The holidays bring about the best of times and the worst of times (sorry Mr. Dickens). Often the joy of vacations is undone with the hassles of piling everyone and everything into a car or airplane and traveling hundreds of miles to visit family.
Between choruses of “I’m hungry”, “She’s touching me” and “Are we there yet”, it’s easy to forget about God. The idea of using the time to teach your children about godly principles seems insane. Yet, God told the Israelites to teach their children about God as they walked along the road. (Can you imagine that whining?!)
The good news is, you can use travel time constructively and have fun at the same time. Here are some great ways to re-inforce godly principles as you travel with your children:
- Play Bible trivia. Your children can review and learn the people, places and events of the Bible or put them in chronological order. Older kids can say scriptures and see if the adults can tell who said them or where they are found. Many Christian bookstores have inexpensive question books or make up your own. Keep score and the winner gets to pick the restaurant for the next meal (within reason!).
- Play “I Spy” with a twist. The person who is “It” finds an object he sees that reminds him of a Bible story or person. For example, if you are passing fields of sheep, she might think of David. Those guessing not only have to figure out the object being described, but which Bible story or person was connected to it.
- Many children enjoy listening to stories on tape while in the car (especially if they are auditory learners). There are tapes available with actors portraying the Bible for children, or our daughter loved the Adventures in Odyssey tapes. The adventures were interesting and every story taught a godly principle. After each tape, talk about the story. What did they learn? Did they agree with what the people did or didn’t do? Why or why not?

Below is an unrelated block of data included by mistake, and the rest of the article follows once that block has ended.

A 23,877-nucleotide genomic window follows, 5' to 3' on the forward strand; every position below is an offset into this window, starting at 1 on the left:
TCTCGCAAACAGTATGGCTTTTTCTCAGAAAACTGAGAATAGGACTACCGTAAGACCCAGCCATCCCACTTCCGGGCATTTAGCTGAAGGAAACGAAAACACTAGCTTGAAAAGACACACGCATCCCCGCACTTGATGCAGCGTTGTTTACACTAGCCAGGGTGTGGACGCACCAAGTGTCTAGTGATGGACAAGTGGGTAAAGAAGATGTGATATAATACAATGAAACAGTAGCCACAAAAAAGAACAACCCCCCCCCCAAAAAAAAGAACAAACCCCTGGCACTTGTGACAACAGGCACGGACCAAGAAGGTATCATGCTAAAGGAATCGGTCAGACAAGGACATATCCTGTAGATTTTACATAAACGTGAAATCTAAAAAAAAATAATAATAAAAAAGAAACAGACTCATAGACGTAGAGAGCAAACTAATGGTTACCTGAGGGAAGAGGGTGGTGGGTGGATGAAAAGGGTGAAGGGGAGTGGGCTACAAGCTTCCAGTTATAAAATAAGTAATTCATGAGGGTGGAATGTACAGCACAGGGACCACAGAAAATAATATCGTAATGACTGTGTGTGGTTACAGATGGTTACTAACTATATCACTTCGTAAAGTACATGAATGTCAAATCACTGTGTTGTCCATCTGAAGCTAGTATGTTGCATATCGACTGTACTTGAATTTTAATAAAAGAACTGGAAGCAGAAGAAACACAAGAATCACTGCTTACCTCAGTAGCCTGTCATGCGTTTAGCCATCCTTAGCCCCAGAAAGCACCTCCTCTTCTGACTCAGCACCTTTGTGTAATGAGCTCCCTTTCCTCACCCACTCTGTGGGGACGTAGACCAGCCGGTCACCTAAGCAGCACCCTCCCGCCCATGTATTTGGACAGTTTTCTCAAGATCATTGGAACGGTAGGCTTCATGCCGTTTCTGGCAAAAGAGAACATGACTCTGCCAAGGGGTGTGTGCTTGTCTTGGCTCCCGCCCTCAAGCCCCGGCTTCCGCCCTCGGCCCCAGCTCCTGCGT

- Create a family praise song mash-up. Which of your family’s favorite praise songs would blend together well? What order should they go in when you sing them? Can you get them to tell a story by the way you order them and what lines you use? Practice singing your mash-up together. You may not be the next Von Trapp family, but your children will have great memories of singing praises to God on family road trips.
- We have never had a car with a dvd player in it, but a lot of families do. Instead of the normal fair, pop in some Veggie Tales or other Christian videos for children.
- Share family faith stories about the people you are going to visit. If your family lives far away, chances are your child barely knows the people they are visiting. They have probably never heard the story of how Grandma was converted or how Great-Great Grandpa was baptized in the river. If members of your family are not Christians, you may want to talk with your older children about what you have done in the past to “plant seeds” for God with these relatives. Perhaps your older children and teens can think of new ways to approach these family members with the idea of God’s love and grace.
- Driving by some of God’s beauty? Sometimes it is easy to rush by in the hurry to reach your destination. We must have driven by the “Lost Sea” in TN dozens of times before we actually decided to stop and explore. Take a few minutes and explore God’s wonders. Praise Him out loud for his blessings and the beauty of His creation. Your family will be more refreshed for the rest of their journey than after a typical rest stop “excursion”.
- Flying? One of the blessings in flying is that (to me) God’s wonders do not pale from the distance. Cars may disappear and buildings become mere specks, but the Grand Canyon is still amazing. The mountains are still majestic. The oceans are still mighty. Discuss this with your children. How can they see God’s glory out of the window of the airplane? (Turbulence and/or children who don’t like take-offs and landings provide great lessons in prayer and trust.)
What else have you done on family trips to teach your children about God as you “walk along the way” (or drive or fly)? I would love for you to share your experiences with other families in a comment below. While you are in town, don’t forget to attend the local congregation. Sometimes, it can be a little awkward for children to visit a new church. If you grew up going to church there, take your child to see your favorite Sunday School room or introduce them to one of elders. If it is a new church to you too, encourage your children to find things this church does, your congregation may want to try. What was it like to be a visitor? Were people friendly? How will your children treat visitors at home based on what happened to them as a visitor?
Have a great time this holiday season!
The link in this post is an affiliate link. Clicking on the link costs you nothing, nor does it add to your cost should you decide to purchase anything. It can however provide a small compensation to help this blog. Thanks for your support of Parenting Like Hannah.